Why Crossing Midline is Important for Development

As babies grow and develop certain milestones are often celebrated, such as rolling, sitting, crawling, and walking. As a pediatric occupational therapist, one of the milestones I always celebrate might not be visible to the untrained eye. Crossing midline, defined as the ability to reach across the body’s invisible midline with your arms or legs to perform tasks on the opposite side of the body, is a required skill for many higher level coordination activities. Blog Crossing Midline Main-Landscape

This skill typically develops around 18 months of age. Oftentimes when children are referred for occupational therapy due to poor fine motor skills, handwriting, or coordination, they are not crossing midline efficiently.

Some ways to observe whether or not your child is crossing midline efficiently include:

  • Watching to see if your child switches hands during drawing tasks. Do they switch from left hand to right hand to avoid their arm crossing over when drawing lines across paper?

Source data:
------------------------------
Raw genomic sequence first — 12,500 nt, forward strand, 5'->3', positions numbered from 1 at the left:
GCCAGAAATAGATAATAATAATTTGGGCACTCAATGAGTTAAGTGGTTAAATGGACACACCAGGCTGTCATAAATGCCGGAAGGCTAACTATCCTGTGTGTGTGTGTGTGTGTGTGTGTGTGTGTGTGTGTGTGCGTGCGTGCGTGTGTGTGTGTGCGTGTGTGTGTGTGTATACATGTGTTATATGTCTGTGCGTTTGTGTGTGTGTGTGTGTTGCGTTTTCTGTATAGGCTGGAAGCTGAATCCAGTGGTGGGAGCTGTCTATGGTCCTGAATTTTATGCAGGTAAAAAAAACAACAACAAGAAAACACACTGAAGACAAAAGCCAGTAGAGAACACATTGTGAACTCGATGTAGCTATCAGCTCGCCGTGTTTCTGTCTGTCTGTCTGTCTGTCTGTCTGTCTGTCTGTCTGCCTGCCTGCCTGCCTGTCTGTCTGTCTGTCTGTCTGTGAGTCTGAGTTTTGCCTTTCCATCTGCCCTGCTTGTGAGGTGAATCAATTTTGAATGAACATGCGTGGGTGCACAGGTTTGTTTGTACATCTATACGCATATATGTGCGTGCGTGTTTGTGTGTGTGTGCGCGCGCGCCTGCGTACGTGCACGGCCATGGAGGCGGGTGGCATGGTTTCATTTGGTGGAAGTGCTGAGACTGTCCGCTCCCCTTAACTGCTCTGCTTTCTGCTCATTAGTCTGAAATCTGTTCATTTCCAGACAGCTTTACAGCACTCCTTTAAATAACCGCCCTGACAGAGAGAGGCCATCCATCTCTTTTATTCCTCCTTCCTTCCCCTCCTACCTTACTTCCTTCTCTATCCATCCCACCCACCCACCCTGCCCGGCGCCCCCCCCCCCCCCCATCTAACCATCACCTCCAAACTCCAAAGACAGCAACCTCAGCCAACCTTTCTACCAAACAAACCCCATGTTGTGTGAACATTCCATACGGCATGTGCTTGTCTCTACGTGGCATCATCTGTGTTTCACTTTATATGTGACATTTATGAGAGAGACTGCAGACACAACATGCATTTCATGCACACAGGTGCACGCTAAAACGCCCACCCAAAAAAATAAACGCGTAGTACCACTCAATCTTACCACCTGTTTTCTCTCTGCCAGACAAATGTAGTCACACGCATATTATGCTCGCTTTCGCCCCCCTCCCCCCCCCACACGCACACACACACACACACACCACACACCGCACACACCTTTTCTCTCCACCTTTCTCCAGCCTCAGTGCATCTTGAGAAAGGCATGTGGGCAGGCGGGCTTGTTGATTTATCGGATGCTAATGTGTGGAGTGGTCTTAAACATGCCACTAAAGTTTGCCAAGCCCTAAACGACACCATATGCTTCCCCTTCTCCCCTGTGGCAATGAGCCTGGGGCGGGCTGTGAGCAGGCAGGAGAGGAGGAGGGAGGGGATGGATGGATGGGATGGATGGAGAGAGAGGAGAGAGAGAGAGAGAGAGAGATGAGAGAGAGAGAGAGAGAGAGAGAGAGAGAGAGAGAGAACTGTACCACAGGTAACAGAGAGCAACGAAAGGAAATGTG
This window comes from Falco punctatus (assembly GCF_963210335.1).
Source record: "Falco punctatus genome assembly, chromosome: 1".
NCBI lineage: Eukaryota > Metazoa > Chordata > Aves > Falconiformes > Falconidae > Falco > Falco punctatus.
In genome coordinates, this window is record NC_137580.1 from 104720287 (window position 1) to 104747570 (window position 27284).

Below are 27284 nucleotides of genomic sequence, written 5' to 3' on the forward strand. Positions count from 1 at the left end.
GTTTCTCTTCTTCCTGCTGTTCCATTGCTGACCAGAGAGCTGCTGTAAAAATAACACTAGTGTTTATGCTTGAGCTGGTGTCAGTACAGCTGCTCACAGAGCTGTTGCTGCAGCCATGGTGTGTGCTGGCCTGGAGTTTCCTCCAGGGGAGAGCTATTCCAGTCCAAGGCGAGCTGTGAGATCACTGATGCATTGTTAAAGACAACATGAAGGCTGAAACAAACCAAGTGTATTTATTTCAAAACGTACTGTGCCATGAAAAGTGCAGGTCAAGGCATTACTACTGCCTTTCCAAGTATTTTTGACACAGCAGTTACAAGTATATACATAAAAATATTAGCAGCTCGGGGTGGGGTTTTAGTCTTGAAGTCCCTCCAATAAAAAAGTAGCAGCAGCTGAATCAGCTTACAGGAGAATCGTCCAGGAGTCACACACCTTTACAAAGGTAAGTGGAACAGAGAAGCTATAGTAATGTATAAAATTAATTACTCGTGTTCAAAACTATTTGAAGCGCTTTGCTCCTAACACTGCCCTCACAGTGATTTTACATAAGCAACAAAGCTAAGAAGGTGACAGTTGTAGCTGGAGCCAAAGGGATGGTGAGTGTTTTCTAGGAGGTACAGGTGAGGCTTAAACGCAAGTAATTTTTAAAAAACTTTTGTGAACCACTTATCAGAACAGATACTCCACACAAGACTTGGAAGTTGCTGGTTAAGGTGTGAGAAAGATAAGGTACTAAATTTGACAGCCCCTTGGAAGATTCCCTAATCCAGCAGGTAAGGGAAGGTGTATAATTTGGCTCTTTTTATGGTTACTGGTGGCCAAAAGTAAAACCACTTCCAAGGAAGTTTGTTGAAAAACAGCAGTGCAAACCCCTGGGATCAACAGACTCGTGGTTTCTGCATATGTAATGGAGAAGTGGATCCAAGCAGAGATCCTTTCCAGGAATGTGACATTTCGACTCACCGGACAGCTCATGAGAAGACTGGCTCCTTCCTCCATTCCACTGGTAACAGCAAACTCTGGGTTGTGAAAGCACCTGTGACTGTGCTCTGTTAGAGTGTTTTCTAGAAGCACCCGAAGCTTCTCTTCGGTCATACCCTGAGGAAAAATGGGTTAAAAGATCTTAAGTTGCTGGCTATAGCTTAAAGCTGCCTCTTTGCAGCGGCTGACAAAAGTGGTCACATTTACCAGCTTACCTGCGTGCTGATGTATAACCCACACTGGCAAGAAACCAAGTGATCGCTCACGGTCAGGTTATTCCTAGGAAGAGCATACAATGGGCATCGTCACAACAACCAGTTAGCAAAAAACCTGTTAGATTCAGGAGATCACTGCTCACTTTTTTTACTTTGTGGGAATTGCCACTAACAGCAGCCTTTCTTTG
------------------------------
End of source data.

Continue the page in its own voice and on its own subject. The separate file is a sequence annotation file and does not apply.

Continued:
• Evaluating hand dominance: by age 6, children should have developed a hand dominance. Children with poor midline integration may not yet have developed a hand dominance.
  • Tracking an object across midline: this can be observed during reading, as decreased midline integration can lead to poor ocular motor skill development required for scanning.
  • Observing ball skills: children who are not yet crossing midline may have a difficult time crossing their dominant leg over their non-dominant leg to kick a ball forward.
  • Assessing self-care skills: putting on socks, shoes, and belts may be extremely difficult as these are activities that require one hand to cross over to assist the other in the process.

Children who have difficulty crossing midline may not be able to keep up with their peers, which may cause increased frustration during participation at school and in social situations. In addition, crossing midline is a required skill needed in order to complete more challenging bilateral coordination activities, such as cutting with scissors, using a fork and knife to cut food, tying shoe laces, writing out the alphabet, and engaging in sports.

NSPT offers services in Bucktown, Evanston, Highland Park, Lincolnwood, Glenview, Lake Bluff, Des Plaines, Hinsdale and Milwaukee! If you have questions or concerns about your child, we would love to help! Give us a call at (877) 486-4140.

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